During a stay at the friary at Alcala in 1463, Didacus felt the approach of his last hour. Wrapped in discarded rags, with eyes fixed immovably upon a crucifix, he died while fervently praying the words of the hymn Dulce lignum, dulces clavos, O sweet wood, O sweet nails that held so sweet a burden! For a long time his body remained incorrupt. — The Church’s Year of Grace, Pius Parsch.

Patron: diocese of San Diego, California; Franciscan laity; Franciscan lay brothers.

Symbols: Bread and roses in a tunic; cross held by an angel.

Things to Do:


  • Meditate on the fact that in order to walk the Christian path you must always be counter-cultural, for the world follows the broad, level and easy roads, and resolve to bear patiently the next time someone misunderstands you or even ridicules you because you do not conform to this world (pray for that person); Pray for the virtue of humility which we must have if we are to reach our “enemies”.

St. Stanislaus Kostka
The son of a Polish senator, St. Stanislaus was first privately educated at the family castle. He later attended the Jesuit college in Vienna, where he set a holy example for all. While at the college, Stanislaus suffered from a serious illness. St. Barbara and two angels appeared to him and he seemed to be given Holy Communion in the vision (either by St. Barbara or by the angels). Also, Our Lady visited him and told him that he would recover and become a Jesuit. The Jesuit provincial in Vienna was too afraid of making Stanislaus’s father angry to admit Stanislaus to the Order, so the saint walked to Augsburg and then Dillingen, a total of 350 miles, and there appealed to St. Peter Canisius, the Jesuit provincial of Upper Germany. St. Peter Canisius took him in, and after three weeks, sent Stanislaus to Rome to see St. Francis Borgia, who was general of the Jesuits. In Rome, Stanislaus became a Jesuit at the age of 17, much to the dissatisfaction of his father. His devotion to the Eucharist was apparent to all, since he went into ecstasy after receiving Communion. St. Stanislaus became ill again and died only nine months into his novitiate.

Patron: Poland; young students.

Things to Do:


  • Learn more about St. Stanislaus Kostka here
  • Read more about St. Stanislaus Kostka and find additional prayers here.
  • At St. Stanislaus Kostka Polish Catholic Parish read about the Patron Saint of Holy Disobedience.


St. Agostina Livia Pietrantoni
The life of Saint Agostina is an example of the virtue of silence that is found in one’s duties, charity, of quietness in one’s approach rather than the absence of speech.

Sister Agostina died a violent death, at the hands of one of the patients in the hospital where she labored for God. When she was beatified this was noted, but it was her peaceful way of helping the poor who were sick that is most remembered. She is not a Martyr in the usual sense, because she was not killed for her Faith.

She was one of ten children – the second born – in a family of moderate means and rich in the practice of the Faith, including the daily Rosary. She attended school as best as she could but had to be absent frequently in order to help her mother because her father was very ill, almost crippled with arthritis. She was learned and bright and was nicknamed “the professor”. At the age of seven she had to work to help the family’s income. Not only did she tend the cattle and help with her younger brothers and sisters, she made shoes, worked on olive harvests and for four years salved away helping to build a road for little pay, all with a cheerful disposition, without complaint. Livia was modest, retiring, very quiet, but popular and often asked for advice. The budding Saint was pretty and had suitors who had no hope. One of the young men, who attempted to propose to her was met with Livia’s enthusiasm for Jesus. She took out a holy card with His image and said: “Here is the One I will marry.”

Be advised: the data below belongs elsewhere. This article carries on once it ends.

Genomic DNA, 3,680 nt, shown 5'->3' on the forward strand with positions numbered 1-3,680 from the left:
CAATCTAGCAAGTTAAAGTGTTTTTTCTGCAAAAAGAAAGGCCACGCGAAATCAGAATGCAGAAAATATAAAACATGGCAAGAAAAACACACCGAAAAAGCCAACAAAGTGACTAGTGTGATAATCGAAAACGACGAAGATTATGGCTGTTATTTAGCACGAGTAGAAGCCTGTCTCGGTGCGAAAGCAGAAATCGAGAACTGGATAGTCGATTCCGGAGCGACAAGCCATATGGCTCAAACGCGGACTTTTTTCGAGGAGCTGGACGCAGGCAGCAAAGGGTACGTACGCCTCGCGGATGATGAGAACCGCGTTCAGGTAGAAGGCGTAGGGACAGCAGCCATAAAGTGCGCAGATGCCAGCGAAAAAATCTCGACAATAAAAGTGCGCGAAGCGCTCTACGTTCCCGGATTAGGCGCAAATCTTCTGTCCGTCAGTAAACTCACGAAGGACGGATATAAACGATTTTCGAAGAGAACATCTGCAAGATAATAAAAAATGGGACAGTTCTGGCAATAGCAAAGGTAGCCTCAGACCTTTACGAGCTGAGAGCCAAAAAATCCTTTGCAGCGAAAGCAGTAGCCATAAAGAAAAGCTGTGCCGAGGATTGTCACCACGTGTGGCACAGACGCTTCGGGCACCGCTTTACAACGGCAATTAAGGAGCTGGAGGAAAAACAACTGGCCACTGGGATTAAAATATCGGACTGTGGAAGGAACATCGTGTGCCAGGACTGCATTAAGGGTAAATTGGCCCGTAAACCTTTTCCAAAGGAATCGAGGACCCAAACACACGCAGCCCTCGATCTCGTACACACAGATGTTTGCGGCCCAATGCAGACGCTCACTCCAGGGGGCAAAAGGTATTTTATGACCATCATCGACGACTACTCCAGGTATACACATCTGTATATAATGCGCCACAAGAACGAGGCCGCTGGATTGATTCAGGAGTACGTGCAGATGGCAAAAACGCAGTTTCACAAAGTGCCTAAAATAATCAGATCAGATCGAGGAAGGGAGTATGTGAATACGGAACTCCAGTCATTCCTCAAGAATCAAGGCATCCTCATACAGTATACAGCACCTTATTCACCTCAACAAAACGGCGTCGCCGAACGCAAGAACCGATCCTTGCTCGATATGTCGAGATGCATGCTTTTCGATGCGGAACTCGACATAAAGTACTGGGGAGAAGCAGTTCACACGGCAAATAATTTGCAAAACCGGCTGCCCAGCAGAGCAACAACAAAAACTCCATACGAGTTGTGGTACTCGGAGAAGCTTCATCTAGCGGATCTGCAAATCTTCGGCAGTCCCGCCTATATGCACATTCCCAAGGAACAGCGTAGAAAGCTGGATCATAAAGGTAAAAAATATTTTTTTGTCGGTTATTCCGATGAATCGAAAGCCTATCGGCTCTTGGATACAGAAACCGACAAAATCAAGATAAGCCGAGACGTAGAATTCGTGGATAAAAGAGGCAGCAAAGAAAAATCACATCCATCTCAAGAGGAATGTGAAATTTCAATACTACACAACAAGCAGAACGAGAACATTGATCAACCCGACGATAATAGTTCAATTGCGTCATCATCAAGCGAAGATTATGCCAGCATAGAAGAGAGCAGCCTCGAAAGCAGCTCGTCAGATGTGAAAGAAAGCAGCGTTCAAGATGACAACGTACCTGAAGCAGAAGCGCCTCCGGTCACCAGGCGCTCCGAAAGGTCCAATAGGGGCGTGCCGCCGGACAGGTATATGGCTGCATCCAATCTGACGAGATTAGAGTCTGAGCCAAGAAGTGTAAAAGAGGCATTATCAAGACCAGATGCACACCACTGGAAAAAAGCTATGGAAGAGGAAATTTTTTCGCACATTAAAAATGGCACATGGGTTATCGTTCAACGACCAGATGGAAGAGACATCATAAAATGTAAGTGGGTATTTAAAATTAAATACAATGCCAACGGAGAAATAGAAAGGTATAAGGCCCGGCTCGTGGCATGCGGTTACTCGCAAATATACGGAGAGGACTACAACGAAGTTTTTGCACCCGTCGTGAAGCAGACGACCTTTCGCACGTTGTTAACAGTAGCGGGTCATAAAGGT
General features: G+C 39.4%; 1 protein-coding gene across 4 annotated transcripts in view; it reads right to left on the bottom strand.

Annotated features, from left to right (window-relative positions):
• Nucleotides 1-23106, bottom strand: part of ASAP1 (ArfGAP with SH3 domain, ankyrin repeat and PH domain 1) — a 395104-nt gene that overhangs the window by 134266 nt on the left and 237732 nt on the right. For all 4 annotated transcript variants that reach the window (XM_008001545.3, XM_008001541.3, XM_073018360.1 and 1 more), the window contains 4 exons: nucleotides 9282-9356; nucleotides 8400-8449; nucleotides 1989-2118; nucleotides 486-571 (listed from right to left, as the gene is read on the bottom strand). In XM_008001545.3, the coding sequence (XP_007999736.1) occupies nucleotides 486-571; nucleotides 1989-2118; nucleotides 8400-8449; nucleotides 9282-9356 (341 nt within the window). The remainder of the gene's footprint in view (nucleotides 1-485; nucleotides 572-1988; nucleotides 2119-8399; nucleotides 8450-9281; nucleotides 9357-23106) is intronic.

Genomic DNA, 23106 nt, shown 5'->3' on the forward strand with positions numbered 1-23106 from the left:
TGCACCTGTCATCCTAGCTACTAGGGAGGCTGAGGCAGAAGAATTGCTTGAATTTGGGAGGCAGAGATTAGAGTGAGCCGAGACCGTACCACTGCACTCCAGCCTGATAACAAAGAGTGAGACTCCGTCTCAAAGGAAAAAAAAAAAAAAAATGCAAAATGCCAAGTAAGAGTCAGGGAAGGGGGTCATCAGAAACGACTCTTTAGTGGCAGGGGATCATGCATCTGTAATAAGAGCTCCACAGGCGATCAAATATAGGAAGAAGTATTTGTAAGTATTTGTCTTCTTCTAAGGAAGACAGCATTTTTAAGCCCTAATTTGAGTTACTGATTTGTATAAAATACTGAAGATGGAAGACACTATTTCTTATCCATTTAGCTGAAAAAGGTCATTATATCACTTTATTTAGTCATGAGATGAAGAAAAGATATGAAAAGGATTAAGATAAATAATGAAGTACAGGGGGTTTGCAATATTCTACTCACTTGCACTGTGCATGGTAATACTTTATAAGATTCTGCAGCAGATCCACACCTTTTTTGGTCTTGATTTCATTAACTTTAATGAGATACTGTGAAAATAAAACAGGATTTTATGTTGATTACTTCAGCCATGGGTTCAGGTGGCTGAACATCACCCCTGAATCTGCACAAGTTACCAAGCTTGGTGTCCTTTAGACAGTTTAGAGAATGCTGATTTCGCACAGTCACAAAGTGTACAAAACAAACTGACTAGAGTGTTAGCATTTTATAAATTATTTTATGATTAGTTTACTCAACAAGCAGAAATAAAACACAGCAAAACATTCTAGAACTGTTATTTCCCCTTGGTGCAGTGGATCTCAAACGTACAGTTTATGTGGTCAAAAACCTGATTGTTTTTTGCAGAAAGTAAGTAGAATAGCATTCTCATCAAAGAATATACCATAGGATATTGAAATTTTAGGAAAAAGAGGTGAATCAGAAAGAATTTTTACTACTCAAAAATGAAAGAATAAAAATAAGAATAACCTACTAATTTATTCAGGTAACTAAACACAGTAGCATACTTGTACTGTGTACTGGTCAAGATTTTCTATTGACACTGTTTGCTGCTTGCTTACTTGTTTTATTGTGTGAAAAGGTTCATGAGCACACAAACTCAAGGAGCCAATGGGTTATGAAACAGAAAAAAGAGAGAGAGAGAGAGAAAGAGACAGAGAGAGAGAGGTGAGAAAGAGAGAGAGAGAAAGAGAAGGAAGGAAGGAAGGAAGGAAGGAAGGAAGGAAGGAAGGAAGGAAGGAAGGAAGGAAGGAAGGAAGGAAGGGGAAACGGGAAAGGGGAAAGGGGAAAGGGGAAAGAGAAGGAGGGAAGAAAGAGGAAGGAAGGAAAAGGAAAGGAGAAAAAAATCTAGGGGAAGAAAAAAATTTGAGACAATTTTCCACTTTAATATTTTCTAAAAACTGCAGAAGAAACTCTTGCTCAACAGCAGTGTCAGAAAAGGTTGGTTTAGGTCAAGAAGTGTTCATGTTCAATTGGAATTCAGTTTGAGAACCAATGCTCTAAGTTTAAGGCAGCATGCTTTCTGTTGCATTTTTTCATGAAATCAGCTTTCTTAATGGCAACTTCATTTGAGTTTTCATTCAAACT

In 1866 she entered the novitiate of the Sisters of Charity of St. Joan Antida, the Rome convent. There she found that the hardest task was that all she did for Jesus was too little in her estimation; there was never anything she would refuse her Spouse. She took the name of Sister Agostina and was assigned to the Hospital of Santo Spirito, which had become far too secularized over the years. Crucifixes had been removed from the wards; one of the rules imposed on the sisters was the ban on mentioning so much as the name of God to their patients!

This did not deter her because she did not need words to tell others about God; her actions were so imbued with the love of God and neighbor that her patients grasped everything she was teaching them.

She had as yet to make her final profession, having come down with tuberculosis, she received Viaticum and then recovered. It was then that she requested to work with tubercular patients since she was already infected. This ward held a number of unruly men, some of them convicts. They blasphemed and sputtered vulgarities. She never failed to be patient and cheerful. Her consolation and inspiration during this time was Our Lady. She had a great devotion to the Mother of God, her favorite prayer was the Rosary. In her charming, silent way, she would write letters to the Saint Virgin and place them behind a picture by way of a mailbox. One of these contained the following: “Most Holy Lady, convert that wretched man whose obstinate heart I am not able to change and I promise to do two or three extra night duties in your honor.”

Sister Agostina, given the chance, chose work over rest. The night before she died, she said: “We will lie down for such a long time after death that it is worthwhile to keep standing while we are alive. Let us work now; one day we will rest.”